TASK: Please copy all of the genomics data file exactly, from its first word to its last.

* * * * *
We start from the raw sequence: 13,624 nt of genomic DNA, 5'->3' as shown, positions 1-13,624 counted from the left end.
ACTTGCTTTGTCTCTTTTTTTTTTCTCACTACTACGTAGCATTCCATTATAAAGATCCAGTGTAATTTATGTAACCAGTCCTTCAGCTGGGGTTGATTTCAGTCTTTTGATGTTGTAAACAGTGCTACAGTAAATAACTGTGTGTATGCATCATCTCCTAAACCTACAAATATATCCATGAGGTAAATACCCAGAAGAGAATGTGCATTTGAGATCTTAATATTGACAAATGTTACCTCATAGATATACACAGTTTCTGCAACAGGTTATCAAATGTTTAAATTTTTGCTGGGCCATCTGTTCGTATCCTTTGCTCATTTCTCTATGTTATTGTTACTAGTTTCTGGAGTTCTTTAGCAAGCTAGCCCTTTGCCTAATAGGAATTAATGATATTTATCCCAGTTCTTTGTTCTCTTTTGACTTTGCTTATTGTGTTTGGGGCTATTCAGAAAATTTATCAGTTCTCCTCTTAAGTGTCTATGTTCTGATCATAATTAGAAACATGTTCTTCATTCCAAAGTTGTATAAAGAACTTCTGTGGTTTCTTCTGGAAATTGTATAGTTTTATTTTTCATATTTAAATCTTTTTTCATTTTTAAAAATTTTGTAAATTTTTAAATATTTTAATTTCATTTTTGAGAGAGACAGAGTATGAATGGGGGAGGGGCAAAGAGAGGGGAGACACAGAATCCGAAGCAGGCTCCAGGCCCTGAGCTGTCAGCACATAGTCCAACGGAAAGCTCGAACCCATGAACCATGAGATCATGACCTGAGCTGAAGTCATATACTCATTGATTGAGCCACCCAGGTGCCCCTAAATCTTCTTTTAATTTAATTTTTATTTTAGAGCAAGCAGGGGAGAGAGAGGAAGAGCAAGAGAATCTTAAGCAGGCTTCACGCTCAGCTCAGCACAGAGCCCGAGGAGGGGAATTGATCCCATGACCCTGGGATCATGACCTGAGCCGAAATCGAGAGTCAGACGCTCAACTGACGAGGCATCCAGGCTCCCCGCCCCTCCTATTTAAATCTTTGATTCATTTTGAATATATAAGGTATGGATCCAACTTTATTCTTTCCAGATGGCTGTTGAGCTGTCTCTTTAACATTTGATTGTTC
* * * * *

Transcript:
We start from the raw sequence: 13,624 nt of genomic DNA, 5'->3' as shown, positions 1-13,624 counted from the left end.
ACTTGCTTTGTCTCTTTTTTTTTTCTCACTACTACGTAGCATTCCATTATAAAGATCCAGTGTAATTTATGTAACCAGTCCTTCAGCTGGGGTTGATTTCAGTCTTTTGATGTTGTAAACAGTGCTACAGTAAATAACTGTGTGTATGCATCATCTCCTAAACCTACAAATATATCCATGAGGTAAATACCCAGAAGAGAATGTGCATTTGAGATCTTAATATTGACAAATGTTACCTCATAGATATACACAGTTTCTGCAACAGGTTATCAAATGTTTAAATTTTTGCTGGGCCATCTGTTCGTATCCTTTGCTCATTTCTCTATGTTATTGTTACTAGTTTCTGGAGTTCTTTAGCAAGCTAGCCCTTTGCCTAATAGGAATTAATGATATTTATCCCAGTTCTTTGTTCTCTTTTGACTTTGCTTATTGTGTTTGGGGCTATTCAGAAAATTTATCAGTTCTCCTCTTAAGTGTCTATGTTCTGATCATAATTAGAAACATGTTCTTCATTCCAAAGTTGTATAAAGAACTTCTGTGGTTTCTTCTGGAAATTGTATAGTTTTATTTTTCATATTTAAATCTTTTTTCATTTTTAAAAATTTTGTAAATTTTTAAATATTTTAATTTCATTTTTGAGAGAGACAGAGTATGAATGGGGGAGGGGCAAAGAGAGGGGAGACACAGAATCCGAAGCAGGCTCCAGGCCCTGAGCTGTCAGCACATAGTCCAACGGAAAGCTCGAACCCATGAACCATGAGATCATGACCTGAGCTGAAGTCATATACTCATTGATTGAGCCACCCAGGTGCCCCTAAATCTTCTTTTAATTTAATTTTTATTTTAGAGCAAGCAGGGGAGAGAGAGGAAGAGCAAGAGAATCTTAAGCAGGCTTCACGCTCAGCTCAGCACAGAGCCCGAGGAGGGGAATTGATCCCATGACCCTGGGATCATGACCTGAGCCGAAATCGAGAGTCAGACGCTCAACTGACGAGGCATCCAGGCTCCCCGCCCCTCCTATTTAAATCTTTGATTCATTTTGAATATATAAGGTATGGATCCAACTTTATTCTTTCCAGATGGCTGTTGAGCTGTCTCTTTAACATTTGATTGTTC